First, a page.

Saturday, May 26, 2012

Instalment III - Chapters 8 - 10

I haven't given up on Bleak House, I've just been lazy about actually writing on it...

The third instalment of Bleak House, sent out to subscribers in May 1852 covers chapters 8 - 10.  This being a rather slow boil of a book means that there is much continuation and not a massive amount of plot exposition.  In chapter 8 we are treated to yet more Dickensian satirical savagery, this time directed towards what he obviously saw as meddling 'do-gooder' societies.  Mr. Jarndyce has a rant against these trivial types of charitable, upper class societies.

However Dickens doesn't just tackle the subject from a humurous side.  In Mrs Pardiggle's visit to the brickmaker later in the chapter, we are shown the tragic side of poverty and the vainglorious efforts to combat it.  Mrs Pardiggle blows in, making a great fuss about the dirt and godlessness nature of their home, and pretty much misses the fact that there is a girl nursing a dead baby the entire time.  It's still pretty upsetting, actually.

This must have been upsetting but also unsettling, if not shocking, to a Victorian English readership.  The Victorians had a fairly rigid class system but would have seen itself as quite liberal in its general attitudes towards the poor - they would have taken great pride in being the enlightened nation that abolished slavery, for example. 

I think that Dickens' aim was to show upper and upper middle-class's efforts of charity for what they were, which was patronising, paternalistic and above all mostly useless.  Although it was to be a long time before a different model of social welfare was to come about (just under 100 years in the UK), Dickens, amongst others, helped to plant the ideas that there was something wrong with a system that basically relied on ineffective private charities run essentially to massage the egos of those involved.  He might not have suggested that the Government got involved, but it's really the only alternative to this type of system.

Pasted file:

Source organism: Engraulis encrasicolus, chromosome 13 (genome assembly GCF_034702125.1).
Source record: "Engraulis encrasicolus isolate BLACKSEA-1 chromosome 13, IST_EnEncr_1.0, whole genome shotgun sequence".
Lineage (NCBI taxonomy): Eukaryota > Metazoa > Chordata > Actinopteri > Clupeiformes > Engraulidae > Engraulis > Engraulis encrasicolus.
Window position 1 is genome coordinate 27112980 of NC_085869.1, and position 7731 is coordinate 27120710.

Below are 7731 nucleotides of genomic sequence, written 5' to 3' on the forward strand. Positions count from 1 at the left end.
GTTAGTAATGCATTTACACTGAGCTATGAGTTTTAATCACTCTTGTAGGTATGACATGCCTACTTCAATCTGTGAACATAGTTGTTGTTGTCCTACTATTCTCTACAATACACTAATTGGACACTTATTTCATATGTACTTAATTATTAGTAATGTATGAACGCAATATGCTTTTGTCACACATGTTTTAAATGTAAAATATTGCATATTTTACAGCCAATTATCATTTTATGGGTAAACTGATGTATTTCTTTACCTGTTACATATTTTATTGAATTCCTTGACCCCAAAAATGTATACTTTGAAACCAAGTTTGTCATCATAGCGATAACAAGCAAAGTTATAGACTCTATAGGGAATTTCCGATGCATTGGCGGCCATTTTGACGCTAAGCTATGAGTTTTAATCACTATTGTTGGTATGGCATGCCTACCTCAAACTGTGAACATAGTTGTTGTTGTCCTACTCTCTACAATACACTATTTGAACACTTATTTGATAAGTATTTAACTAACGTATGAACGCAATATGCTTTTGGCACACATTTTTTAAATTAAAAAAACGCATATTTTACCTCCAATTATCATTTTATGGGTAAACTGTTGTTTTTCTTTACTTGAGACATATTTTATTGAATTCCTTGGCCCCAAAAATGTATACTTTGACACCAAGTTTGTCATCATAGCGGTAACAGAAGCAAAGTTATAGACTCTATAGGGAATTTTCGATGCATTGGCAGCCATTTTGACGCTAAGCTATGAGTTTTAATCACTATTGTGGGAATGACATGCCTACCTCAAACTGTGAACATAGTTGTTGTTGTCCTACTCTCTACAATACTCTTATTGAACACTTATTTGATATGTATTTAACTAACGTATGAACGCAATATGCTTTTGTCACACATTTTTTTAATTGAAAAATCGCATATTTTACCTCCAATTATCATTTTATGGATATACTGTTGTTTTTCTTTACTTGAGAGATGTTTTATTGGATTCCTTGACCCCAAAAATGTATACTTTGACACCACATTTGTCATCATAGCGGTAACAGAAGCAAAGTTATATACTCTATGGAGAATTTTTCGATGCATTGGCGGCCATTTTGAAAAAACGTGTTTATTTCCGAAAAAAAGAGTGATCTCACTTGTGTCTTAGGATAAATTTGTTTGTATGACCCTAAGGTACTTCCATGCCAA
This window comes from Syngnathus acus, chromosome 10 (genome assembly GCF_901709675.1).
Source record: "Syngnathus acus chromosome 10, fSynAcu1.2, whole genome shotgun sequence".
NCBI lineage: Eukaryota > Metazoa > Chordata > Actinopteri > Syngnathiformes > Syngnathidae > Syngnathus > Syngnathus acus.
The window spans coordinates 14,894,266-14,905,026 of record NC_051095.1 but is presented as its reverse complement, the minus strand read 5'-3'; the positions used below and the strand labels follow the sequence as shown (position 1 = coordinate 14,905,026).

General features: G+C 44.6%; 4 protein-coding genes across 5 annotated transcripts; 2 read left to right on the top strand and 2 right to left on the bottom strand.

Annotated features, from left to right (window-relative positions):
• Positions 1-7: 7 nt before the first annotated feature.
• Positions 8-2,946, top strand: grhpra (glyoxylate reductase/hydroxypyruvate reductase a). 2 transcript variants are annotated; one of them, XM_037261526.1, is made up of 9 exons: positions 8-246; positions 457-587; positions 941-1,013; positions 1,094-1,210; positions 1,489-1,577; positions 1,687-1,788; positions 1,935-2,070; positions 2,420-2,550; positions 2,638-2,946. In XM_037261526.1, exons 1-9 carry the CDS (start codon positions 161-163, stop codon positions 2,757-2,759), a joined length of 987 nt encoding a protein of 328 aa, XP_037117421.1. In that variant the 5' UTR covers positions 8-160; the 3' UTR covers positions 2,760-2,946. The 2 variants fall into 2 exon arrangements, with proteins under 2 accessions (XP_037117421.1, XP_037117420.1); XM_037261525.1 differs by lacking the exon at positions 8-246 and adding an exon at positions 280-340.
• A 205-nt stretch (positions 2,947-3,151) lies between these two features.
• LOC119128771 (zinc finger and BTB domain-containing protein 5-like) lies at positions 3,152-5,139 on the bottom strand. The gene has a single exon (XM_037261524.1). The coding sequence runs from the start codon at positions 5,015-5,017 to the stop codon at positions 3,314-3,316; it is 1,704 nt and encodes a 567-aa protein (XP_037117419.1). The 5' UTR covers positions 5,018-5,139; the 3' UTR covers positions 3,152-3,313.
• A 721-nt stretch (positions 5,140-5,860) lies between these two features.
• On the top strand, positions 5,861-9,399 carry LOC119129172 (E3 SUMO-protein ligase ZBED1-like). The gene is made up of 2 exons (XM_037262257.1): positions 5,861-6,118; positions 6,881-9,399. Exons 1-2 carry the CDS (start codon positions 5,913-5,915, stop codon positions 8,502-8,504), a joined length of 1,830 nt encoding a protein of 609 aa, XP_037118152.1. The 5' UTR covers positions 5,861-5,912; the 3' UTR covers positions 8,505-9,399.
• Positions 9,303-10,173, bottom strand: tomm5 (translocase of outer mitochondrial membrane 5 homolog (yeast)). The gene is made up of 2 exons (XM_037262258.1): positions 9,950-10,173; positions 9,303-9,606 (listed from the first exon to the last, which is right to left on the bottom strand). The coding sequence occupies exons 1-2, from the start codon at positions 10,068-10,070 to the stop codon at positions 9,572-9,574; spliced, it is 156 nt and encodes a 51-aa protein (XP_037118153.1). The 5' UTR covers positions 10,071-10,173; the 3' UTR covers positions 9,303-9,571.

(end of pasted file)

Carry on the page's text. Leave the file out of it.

On a more basic plot level, a few other lines are emerging if still fairly maddeningly vague at the moment.  We are introduced to yet another of the 18,000 characters, the thoroughly AWESOME Mr.Lawrence Boythorn, who is also tangled up in all sorts of lawsuits.  Richard and Ada are all loved up.  Esther turns down a marriage proposal from a Mr. Guppy (I assume everyone is going to get married in the end, the Victorians wouldn't have stood for anything else. There would have been riots.  Or at least strongly-worded letters).  There's also a great cliff-hanger at the end which I had to force myself not to continue reading, when Mr. Tulkinghorn visits a opium-addled scribe for some nefarious reason, and the instalment ends with the man possibly dead (or maybe just very stoned) and the former's candle blowing out.  Scary stuff!  Can't wait to read what happens next!